I did it again. What should have been a 30-second purchase turned into a 15 minute history lesson on the Central African Republic at my local pharmacy. I can't help it. I can't NOT ask that burning question of almost every foreigner I meet: "So, where are you from?" Because sometimes - like today - I discover a gold mine.
I describe myself as endlessly curious. Secretly, I love that about me. (It's certainly better than being "intellectually incurious" as one White House staffer described President George W. Bush.) I also love that my appetite to learn about foreign history, culture is so easily indulged. I adore my little multi-cultural suburb. There are so many opportunities to connect with someone from someplace different. But sometimes my ego catches me off guard. And sometimes the little jerk points out that this curiosity only makes me weird because so few of the Americans in my circle possess that same level interest.
So I ask myself: Why do I love different? Why do I feel most at ease in the company of people who live as aliens in a foreign land? (no, not illegal aliens... just alien as in "not native" - as I would be if I moved to China, for instance).
The writer/amateur head shrink in me has concluded that I have always felt out of place & different, as if I didn't belong. So why wouldn't I find the most comfort among people for whom "out of placeness" is a daily reality? Their "out of placeness" reflects back my perceptions of me.
So I ask myself the follow up: Is it healthy to love different? Granted, my love of foreign things is not bad. It's the flip side - the not loving "unforeign" things - that gives me pause.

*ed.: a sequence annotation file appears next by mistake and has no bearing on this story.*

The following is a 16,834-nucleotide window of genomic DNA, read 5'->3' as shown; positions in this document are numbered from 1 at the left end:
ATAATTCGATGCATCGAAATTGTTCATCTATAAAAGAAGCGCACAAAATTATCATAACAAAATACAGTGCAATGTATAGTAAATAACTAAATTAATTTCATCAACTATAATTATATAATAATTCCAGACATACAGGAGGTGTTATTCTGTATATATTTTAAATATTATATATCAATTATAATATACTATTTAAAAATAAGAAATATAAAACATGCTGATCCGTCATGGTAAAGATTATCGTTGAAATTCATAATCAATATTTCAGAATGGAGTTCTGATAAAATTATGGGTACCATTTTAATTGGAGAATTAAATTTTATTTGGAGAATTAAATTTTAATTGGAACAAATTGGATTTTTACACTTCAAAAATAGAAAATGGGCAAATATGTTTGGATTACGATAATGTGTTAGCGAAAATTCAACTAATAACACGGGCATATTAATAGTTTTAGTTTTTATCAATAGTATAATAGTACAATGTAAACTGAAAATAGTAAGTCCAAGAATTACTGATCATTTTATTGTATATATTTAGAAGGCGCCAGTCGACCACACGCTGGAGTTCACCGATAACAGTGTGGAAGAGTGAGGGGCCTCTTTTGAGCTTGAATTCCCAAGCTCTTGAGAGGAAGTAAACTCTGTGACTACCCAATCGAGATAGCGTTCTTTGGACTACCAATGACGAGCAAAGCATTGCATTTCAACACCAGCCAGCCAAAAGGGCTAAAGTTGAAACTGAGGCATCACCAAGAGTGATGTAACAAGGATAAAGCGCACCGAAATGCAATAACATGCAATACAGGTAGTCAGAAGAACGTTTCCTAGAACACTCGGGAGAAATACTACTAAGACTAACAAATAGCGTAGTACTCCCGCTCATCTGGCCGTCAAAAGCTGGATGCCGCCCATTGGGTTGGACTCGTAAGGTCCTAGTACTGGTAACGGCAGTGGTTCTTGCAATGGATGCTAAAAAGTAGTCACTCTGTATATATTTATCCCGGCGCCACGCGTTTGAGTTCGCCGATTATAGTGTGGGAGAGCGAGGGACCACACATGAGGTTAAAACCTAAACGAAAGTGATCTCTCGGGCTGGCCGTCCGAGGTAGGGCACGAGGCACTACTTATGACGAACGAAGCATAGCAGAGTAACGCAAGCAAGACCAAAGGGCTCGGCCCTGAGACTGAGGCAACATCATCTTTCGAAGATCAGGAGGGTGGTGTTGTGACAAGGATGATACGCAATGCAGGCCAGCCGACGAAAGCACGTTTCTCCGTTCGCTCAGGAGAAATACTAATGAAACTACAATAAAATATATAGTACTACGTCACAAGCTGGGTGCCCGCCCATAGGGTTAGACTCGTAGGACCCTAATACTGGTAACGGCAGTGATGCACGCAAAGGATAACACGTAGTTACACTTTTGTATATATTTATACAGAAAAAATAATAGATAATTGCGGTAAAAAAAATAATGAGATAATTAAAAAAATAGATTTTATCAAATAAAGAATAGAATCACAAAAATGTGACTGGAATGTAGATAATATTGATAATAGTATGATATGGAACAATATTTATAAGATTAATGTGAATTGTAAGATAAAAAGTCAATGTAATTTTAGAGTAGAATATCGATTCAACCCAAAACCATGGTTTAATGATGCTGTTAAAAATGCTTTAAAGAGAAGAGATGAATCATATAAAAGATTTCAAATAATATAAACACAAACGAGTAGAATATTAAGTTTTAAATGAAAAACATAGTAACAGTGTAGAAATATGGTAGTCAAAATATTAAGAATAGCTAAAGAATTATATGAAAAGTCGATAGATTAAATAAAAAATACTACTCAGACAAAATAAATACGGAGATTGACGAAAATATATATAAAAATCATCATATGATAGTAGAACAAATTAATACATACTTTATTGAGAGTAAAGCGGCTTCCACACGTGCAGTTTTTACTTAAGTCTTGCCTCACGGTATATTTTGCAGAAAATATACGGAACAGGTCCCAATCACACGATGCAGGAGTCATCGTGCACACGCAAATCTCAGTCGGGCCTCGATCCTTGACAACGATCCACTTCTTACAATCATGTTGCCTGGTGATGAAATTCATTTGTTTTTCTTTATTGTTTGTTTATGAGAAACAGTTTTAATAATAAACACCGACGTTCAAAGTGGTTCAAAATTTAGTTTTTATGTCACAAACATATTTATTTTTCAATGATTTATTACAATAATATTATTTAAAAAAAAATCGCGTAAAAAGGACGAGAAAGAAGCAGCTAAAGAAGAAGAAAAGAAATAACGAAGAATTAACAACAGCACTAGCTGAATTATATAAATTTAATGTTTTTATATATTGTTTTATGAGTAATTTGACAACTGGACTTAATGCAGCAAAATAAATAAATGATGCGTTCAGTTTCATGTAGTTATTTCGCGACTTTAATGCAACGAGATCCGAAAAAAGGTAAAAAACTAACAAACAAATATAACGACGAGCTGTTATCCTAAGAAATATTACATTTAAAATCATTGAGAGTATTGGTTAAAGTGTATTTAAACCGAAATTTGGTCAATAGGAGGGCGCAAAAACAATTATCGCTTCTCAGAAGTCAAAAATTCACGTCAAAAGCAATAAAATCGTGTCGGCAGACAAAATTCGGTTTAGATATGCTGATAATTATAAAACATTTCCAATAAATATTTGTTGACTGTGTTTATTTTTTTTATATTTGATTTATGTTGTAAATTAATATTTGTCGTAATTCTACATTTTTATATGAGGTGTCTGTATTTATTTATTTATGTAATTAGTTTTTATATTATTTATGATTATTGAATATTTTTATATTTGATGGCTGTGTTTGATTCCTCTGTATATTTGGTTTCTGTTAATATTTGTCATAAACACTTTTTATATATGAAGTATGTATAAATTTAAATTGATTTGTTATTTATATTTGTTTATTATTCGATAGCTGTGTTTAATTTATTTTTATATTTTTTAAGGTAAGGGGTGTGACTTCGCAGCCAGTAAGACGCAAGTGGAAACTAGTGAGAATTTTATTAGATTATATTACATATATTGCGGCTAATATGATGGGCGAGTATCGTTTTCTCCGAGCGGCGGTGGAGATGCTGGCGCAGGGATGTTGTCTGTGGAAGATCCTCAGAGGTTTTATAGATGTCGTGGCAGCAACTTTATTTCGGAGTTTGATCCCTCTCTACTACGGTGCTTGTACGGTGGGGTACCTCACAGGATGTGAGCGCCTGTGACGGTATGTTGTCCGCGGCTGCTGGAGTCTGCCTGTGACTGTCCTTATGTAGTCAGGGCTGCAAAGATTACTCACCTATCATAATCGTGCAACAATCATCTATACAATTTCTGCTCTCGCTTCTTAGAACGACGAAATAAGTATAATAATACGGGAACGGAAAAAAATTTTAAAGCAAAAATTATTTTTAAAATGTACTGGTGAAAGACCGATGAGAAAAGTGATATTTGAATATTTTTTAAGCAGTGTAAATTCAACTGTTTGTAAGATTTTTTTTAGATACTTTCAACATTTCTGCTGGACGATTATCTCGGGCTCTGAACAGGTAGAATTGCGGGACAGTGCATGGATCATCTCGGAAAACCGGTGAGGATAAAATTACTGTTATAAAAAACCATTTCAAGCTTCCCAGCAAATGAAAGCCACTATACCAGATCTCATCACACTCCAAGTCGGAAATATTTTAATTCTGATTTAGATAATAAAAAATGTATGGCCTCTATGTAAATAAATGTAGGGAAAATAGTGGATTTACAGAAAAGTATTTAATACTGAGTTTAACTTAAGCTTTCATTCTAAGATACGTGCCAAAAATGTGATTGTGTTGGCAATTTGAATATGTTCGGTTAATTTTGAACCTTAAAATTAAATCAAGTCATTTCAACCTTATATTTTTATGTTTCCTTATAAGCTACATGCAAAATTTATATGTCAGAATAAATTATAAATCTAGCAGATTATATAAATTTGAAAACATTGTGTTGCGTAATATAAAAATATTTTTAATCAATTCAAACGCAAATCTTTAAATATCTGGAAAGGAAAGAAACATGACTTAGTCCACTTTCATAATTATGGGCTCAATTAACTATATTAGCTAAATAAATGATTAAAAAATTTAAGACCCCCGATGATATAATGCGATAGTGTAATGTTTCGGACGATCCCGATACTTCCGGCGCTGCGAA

Fact: My appetite for different goes unsatisfied in typical exchanges with Black Americans.
Fact: Therefore, I often don't enjoy the company of Black Americans.
Fact: Therefore, I'm not interested in predominantly Black environments.
Fact: Therefore, I avoid homogenous Black American groups events.
Fact: Black Americans display an exclusivity that strikes me as closed-minded & rejecting.
Fact: Therefore, I reject many things about Black American culture.
Fact: I am judgmental toward Black Americans.
Fact: I am a Black American.
I married an African man. I guess I was destined to do so. Frankly, I've never been in a relationship with a Black American man who was my intellectual superior (it sounds so conceited to admit that, but it's true... the American guys I dated weren't up to the challenge of fending off the curiosity of the brain inside this dome). Thankfully, my husband is widely read, widely traveled, a decade older, and worlds wiser simply for having lived a "Third World to America"n life. His mind is as appealing to me now as it was when we met 16 years ago. All the "evidence" is pointing to the conclusion that I was never meant to marry an American man. The man God had for me is the man God has given me.
But, there is a part of me that laments never having had this kind of connection with a Black American man (my "brothas"). (Probably the same little jerk that tells me I'm weird.)
Knowing me, I will probably write about the my need to heal my relationship with my "brothas".
But that's a blog for another day...